Persistence and productivity of perennial ryegrass in sheep pastures in south-western Victoria: a review Academic Article uri icon

abstract

  • Loss of perennial ryegrass (Lolium perenne L.) from the pasture within several years of sowing is a common problem in the higher rainfall (550–750 mm annual rainfall), summer-dry regions of south-eastern Australia. This pasture grass came to Australia from northern Europe, where it mostly grows from spring to autumn under mild climatic conditions. In contrast, the summers are generally much drier and hotter in this region of south-eastern Australia. This ‘mismatch’ between genotype and environment may be the fundamental reason for the poor persistence. There is hope that the recently released cultivars, Fitzroy and Avalon, selected and developed from naturalised ryegrass pastures in south-eastern Australia for improved winter growth and persistence will improve the performance of perennial ryegrass in the region. Soon-to-be released cultivars, developed from Mediterranean germplasm, may also bridge the climatic gap between where perennial ryegrass originated and where it is grown in south-eastern Australia. Other factors that influence perennial ryegrass persistence and productivity can be managed to some extent by the landholder. Nutrient status of the soil is important since perennial ryegrass performance improves relative to many other pasture species with increasing nitrogen and phosphorus supply. It appears that high soil exchangeable aluminium levels are also reducing ryegrass performance in parts of the region. The use of lime may resolve problems with high aluminium levels. Weeds that compete with perennial ryegrass become prevalent where bare patches occur in the pasture; they have the opportunity to invade pastures at the opening rains each year. Maintaining some herbage cover over summer and autumn should reduce weed establishment. Diseases of ryegrass are best managed by using resistant cultivars. Insect pests may be best managed by understanding and monitoring their biology to ensure timely application of pesticides and by manipulating herbage mass to alter feed sources and habitat. Grazing management has potential to improve perennial ryegrass performance as frequency and intensity of defoliation affect dry matter production and have been linked to ryegrass persistence, particularly under moisture deficit and high temperature stress. There is some disagreement as to the merit of rotational stocking with sheep, since the results of grazing experiments vary markedly depending on the rotational strategy used, climate, timing of the opening rains, stock class and supplementary feeding policy. We conclude that flexibility of grazing management strategies is important. These strategies should be able to be varied during the year depending on climatic conditions, herbage mass, and plant physiology and stock requirements. Two grazing strategies that show potential are a short rest from grazing the pasture at the opening rains until the pasture has gained some leaf area, in years when the opening rains are late. The second strategy is to allow ryegrass to flower late in the season, preventing new vegetative growth, and perhaps allowing for tiller buds to be preserved in a dormant state over the summer. An extension of this strategy would be to delay grazing until after the ryegrass seed heads have matured and seed has shed from the inflorescences. This has the potential to increase ryegrass density in the following growing season from seedling recruitment. A number of research opportunities have been identified from this review for improving ryegrass persistence. One area would be to investigate the potential for using grazing management to allow late development of ryegrass seed heads to preserve tiller buds in a dormant state over the summer. Another option is to investigate the potential, and subsequently develop grazing procedures, to allow seed maturation and recruitment of ryegrass seedlings after the autumn rains.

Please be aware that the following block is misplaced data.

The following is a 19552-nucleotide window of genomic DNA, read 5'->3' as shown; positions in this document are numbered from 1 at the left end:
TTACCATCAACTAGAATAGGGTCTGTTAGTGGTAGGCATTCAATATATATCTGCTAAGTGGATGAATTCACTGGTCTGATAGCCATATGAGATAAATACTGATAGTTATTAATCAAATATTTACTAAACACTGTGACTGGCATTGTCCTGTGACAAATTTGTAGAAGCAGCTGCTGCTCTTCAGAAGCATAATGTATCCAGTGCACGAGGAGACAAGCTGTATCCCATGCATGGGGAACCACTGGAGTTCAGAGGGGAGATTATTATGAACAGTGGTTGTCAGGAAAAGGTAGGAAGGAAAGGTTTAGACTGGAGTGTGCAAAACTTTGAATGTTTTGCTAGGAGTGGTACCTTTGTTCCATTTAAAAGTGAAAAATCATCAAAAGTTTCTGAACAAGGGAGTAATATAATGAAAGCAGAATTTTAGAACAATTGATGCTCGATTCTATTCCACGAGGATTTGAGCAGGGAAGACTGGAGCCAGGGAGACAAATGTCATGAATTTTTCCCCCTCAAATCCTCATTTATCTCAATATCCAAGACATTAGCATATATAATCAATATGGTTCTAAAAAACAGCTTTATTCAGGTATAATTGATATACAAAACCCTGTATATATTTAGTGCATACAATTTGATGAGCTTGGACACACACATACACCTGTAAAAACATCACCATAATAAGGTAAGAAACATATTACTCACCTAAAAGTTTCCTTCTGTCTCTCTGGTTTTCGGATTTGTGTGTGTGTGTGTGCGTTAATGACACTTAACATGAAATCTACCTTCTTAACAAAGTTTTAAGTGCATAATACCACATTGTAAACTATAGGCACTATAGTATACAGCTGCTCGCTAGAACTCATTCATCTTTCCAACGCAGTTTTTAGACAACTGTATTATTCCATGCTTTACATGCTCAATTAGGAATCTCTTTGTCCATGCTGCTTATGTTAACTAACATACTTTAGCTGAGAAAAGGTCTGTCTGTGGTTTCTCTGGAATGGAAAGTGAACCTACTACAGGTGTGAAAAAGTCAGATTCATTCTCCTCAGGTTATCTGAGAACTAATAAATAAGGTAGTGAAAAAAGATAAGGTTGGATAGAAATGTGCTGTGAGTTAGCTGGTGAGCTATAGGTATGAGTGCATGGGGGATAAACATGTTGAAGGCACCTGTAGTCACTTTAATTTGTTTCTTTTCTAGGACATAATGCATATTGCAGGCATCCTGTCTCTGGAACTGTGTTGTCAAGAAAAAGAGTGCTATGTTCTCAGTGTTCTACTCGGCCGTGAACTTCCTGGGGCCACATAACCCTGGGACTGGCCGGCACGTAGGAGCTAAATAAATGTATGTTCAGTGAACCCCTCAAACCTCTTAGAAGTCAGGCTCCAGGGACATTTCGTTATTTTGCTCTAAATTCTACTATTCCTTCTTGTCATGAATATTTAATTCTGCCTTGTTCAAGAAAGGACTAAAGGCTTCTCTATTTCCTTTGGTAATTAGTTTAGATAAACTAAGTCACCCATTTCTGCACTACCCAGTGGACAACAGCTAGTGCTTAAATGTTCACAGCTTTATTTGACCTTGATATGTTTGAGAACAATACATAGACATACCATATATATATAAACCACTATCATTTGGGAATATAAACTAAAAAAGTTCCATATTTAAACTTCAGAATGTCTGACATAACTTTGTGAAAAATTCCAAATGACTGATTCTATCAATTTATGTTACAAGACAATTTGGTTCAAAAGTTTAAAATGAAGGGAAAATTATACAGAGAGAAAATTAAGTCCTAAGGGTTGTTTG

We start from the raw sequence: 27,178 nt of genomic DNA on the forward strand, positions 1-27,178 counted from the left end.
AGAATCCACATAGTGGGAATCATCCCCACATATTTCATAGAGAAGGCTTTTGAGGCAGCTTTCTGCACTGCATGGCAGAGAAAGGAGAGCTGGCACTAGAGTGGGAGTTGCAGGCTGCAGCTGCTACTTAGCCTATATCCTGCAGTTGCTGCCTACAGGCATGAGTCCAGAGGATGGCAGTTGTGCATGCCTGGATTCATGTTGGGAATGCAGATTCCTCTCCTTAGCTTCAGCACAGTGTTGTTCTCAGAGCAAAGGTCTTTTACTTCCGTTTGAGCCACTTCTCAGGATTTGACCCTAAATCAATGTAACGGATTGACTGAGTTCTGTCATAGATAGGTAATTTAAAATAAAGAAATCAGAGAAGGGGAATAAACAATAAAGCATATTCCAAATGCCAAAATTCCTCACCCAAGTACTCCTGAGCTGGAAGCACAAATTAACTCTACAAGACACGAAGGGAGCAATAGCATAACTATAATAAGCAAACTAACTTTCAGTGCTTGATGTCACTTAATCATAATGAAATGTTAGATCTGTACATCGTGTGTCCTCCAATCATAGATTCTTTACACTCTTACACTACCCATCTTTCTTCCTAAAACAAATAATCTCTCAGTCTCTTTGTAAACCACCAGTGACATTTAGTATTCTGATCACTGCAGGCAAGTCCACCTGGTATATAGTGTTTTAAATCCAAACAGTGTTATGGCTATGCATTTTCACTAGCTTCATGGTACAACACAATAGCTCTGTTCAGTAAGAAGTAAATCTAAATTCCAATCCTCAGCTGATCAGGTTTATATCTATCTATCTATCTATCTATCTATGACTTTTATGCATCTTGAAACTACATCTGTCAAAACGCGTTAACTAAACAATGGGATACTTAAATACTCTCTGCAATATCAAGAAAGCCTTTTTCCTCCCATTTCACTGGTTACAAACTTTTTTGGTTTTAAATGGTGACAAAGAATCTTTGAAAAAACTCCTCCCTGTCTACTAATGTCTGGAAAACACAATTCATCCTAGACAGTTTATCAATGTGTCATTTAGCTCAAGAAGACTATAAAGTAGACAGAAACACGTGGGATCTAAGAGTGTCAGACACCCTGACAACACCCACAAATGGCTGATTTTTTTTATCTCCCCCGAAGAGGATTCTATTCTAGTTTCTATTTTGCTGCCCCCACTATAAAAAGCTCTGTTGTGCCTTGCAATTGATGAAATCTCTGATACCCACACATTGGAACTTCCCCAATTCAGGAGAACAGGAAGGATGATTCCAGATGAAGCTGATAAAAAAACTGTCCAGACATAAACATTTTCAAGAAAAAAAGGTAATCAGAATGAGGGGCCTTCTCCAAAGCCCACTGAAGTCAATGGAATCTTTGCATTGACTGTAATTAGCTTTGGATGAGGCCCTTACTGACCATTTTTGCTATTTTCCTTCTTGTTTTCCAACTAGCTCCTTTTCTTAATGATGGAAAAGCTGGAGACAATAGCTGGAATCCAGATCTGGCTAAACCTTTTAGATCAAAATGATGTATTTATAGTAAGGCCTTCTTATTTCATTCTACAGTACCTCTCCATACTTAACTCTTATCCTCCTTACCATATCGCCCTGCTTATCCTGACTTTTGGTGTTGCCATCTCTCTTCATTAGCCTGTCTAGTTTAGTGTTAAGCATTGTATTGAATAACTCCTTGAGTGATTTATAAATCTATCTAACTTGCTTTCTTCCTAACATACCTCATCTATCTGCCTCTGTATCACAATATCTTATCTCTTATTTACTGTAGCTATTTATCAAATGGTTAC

publication date

  • 2001